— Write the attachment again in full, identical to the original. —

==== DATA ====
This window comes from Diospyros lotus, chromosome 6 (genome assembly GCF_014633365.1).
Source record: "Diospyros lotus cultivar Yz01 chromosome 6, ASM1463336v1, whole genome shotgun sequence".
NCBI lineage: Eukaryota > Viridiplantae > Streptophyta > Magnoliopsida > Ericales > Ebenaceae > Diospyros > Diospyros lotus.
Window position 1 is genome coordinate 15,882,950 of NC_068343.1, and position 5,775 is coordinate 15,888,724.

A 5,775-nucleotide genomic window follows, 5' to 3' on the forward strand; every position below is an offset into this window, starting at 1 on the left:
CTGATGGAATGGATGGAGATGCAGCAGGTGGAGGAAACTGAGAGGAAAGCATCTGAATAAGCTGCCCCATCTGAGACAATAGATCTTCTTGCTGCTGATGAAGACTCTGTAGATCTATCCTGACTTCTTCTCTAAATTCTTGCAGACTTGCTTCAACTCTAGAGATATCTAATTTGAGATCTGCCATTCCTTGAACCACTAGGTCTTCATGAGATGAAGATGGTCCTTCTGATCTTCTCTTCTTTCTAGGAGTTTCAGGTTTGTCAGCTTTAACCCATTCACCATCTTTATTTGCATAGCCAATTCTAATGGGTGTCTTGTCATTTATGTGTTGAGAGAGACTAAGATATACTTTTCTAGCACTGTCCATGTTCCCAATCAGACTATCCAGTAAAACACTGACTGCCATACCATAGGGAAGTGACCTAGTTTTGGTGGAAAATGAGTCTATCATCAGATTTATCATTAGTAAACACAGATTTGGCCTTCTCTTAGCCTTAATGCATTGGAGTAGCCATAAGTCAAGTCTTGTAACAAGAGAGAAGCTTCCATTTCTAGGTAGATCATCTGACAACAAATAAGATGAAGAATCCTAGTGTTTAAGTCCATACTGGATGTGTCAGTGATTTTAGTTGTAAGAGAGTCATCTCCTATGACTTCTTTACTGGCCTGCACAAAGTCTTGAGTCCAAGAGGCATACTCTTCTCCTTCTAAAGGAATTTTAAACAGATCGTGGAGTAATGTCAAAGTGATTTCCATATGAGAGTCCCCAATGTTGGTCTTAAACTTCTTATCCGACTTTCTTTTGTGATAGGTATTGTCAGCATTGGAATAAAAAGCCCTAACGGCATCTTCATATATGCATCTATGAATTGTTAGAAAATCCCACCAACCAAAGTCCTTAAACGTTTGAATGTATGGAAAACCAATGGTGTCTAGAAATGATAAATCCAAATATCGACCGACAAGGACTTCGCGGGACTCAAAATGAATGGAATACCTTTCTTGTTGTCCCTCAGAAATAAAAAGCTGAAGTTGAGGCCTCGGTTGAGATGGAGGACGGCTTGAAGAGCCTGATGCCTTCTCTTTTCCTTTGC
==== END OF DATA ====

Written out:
This window comes from Diospyros lotus, chromosome 6 (genome assembly GCF_014633365.1).
Source record: "Diospyros lotus cultivar Yz01 chromosome 6, ASM1463336v1, whole genome shotgun sequence".
NCBI lineage: Eukaryota > Viridiplantae > Streptophyta > Magnoliopsida > Ericales > Ebenaceae > Diospyros > Diospyros lotus.
Window position 1 is genome coordinate 15,882,950 of NC_068343.1, and position 5,775 is coordinate 15,888,724.

A 5,775-nucleotide genomic window follows, 5' to 3' on the forward strand; every position below is an offset into this window, starting at 1 on the left:
CTGATGGAATGGATGGAGATGCAGCAGGTGGAGGAAACTGAGAGGAAAGCATCTGAATAAGCTGCCCCATCTGAGACAATAGATCTTCTTGCTGCTGATGAAGACTCTGTAGATCTATCCTGACTTCTTCTCTAAATTCTTGCAGACTTGCTTCAACTCTAGAGATATCTAATTTGAGATCTGCCATTCCTTGAACCACTAGGTCTTCATGAGATGAAGATGGTCCTTCTGATCTTCTCTTCTTTCTAGGAGTTTCAGGTTTGTCAGCTTTAACCCATTCACCATCTTTATTTGCATAGCCAATTCTAATGGGTGTCTTGTCATTTATGTGTTGAGAGAGACTAAGATATACTTTTCTAGCACTGTCCATGTTCCCAATCAGACTATCCAGTAAAACACTGACTGCCATACCATAGGGAAGTGACCTAGTTTTGGTGGAAAATGAGTCTATCATCAGATTTATCATTAGTAAACACAGATTTGGCCTTCTCTTAGCCTTAATGCATTGGAGTAGCCATAAGTCAAGTCTTGTAACAAGAGAGAAGCTTCCATTTCTAGGTAGATCATCTGACAACAAATAAGATGAAGAATCCTAGTGTTTAAGTCCATACTGGATGTGTCAGTGATTTTAGTTGTAAGAGAGTCATCTCCTATGACTTCTTTACTGGCCTGCACAAAGTCTTGAGTCCAAGAGGCATACTCTTCTCCTTCTAAAGGAATTTTAAACAGATCGTGGAGTAATGTCAAAGTGATTTCCATATGAGAGTCCCCAATGTTGGTCTTAAACTTCTTATCCGACTTTCTTTTGTGATAGGTATTGTCAGCATTGGAATAAAAAGCCCTAACGGCATCTTCATATATGCATCTATGAATTGTTAGAAAATCCCACCAACCAAAGTCCTTAAACGTTTGAATGTATGGAAAACCAATGGTGTCTAGAAATGATAAATCCAAATATCGACCGACAAGGACTTCGCGGGACTCAAAATGAATGGAATACCTTTCTTGTTGTCCCTCAGAAATAAAAAGCTGAAGTTGAGGCCTCGGTTGAGATGGAGGACGGCTTGAAGAGCCTGATGCCTTCTCTTTTCCTTTGC